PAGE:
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Many authors emphasise the diagnostic difficulties and point out the multifaceted nature of Whipple's disease.1,2 Joint symptoms are present in 90% of all cases and may precede other disease manifestations by decades.3 We report here a case with fever of unknown origin accompanied by seronegative spondyloarthropathy with no typical gastrointestinal symptoms and initially negative upper panendoscopy. To confirm the diagnosis, the bacterial 16S ribosomal RNA sequence of Tropheryma whippelii was determined by polymerase chain reaction (PCR).
A 58 year old white man had a 12 year history of intermittent arthralgias and seronegative polyarthritis. In 1993, monolateral stage II sacroiliitis was disclosed with no definite cause. Low dose methylprednisolone treatment was started, but there was no clinical improvement. In 1998 the patient became febrile, lost 10 kg of weight but had no gastrointestinal symptoms. He underwent an extensive examination, including radiological examinations of the chest and paranasal sinuses, abdominal sonography, echocardiography, abdominal computed tomography, upper panendoscopy, bone marrow biopsies, whole body gallium-67 citrate scan, multiple blood, stool, and urine cultures, as well as serological investigations for known viruses and autoantibodies. Results of all these tests were normal or negative except for mild splenomegaly, transitory otitis, and temporary antinuclear antibody positivity. Fever of unknown origin was diagnosed. The patient often took antibiotics.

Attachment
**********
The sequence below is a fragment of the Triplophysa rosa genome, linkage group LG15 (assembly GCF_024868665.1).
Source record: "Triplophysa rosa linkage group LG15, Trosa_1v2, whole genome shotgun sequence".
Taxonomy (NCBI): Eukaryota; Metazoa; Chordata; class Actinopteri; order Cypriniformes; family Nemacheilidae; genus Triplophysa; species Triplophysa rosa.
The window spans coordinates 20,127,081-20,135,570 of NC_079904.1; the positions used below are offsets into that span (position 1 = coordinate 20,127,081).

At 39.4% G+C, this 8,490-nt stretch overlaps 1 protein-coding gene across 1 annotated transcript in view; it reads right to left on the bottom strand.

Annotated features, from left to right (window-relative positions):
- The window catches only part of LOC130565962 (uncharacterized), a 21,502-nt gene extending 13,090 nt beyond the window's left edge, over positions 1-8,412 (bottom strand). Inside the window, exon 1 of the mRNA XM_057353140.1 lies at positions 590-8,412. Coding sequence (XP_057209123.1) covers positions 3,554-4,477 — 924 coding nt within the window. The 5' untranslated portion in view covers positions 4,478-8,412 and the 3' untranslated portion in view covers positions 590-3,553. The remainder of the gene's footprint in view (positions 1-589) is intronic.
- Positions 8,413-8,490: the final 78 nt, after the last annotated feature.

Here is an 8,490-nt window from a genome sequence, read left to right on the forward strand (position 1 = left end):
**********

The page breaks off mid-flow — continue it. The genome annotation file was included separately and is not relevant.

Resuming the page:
He was referred to our department in October 1999. Physical examination showed limitation in the lumbar spine, bilateral swollen and tender wrists, right sided proximal interphalangeal synovitis of the hand, minimal synovial fluid in the right knee, and bilateral tenderness of Achilles tendons. Radiographic examination showed bilateral stage II sacroiliitis. Non-differentiated seronegative spondyloarthropathy was diagnosed, and meloxicam (15 mg/day) and methotrexate (7.5 mg/week) were started.
In January 2000 the patient's fever (39°C) reappeared, but no malignant, infective, or autoimmune cause of the disease was shown. The differential diagnosis included rheumatoid arthritis, rheumatic fever, connective tissue disorders, reactive arthritis, adult Still's disease, sarcoidosis, arthritis with haematological and solid malignancies, familial Mediterranean fever, arthropathy associated with HIV infection, histiocytosis, some fungal infections, other seronegative arthropathies, including inflammatory bowel disease with spondyloarthropathy. Laboratory examinations showed raised C reactive protein level (160 mg/l), increased erythrocyte sedimentation rate (82 mm/1st h), and mild iron deficiency anaemia (haemoglobin, 116 g/l). All other laboratory parameters, including serum albumin, calcium, bilirubin, and HLA-B27 antigen, were normal or negative. Colonoscopy did not show mucosal changes characteristic of inflammatory bowel disease. Upper gastrointestinal series with small bowel roentgenograms showed abnormal enteral peristalsis. A whole body 67Ga citrate scan was performed again and showed increased accumulation in the small intestinal regions. Whipple's disease was suspected and repeated upper panendoscopy disclosed small whitish plaques in the duodenum. In the duodenal biopsy specimens, numerous periodic acid-Schiff (PAS) positive macrophages were seen (fig 1). PCR was unequivocally positive for bacterial 16S rRNA from the formalin fixed and deparaffinated samples.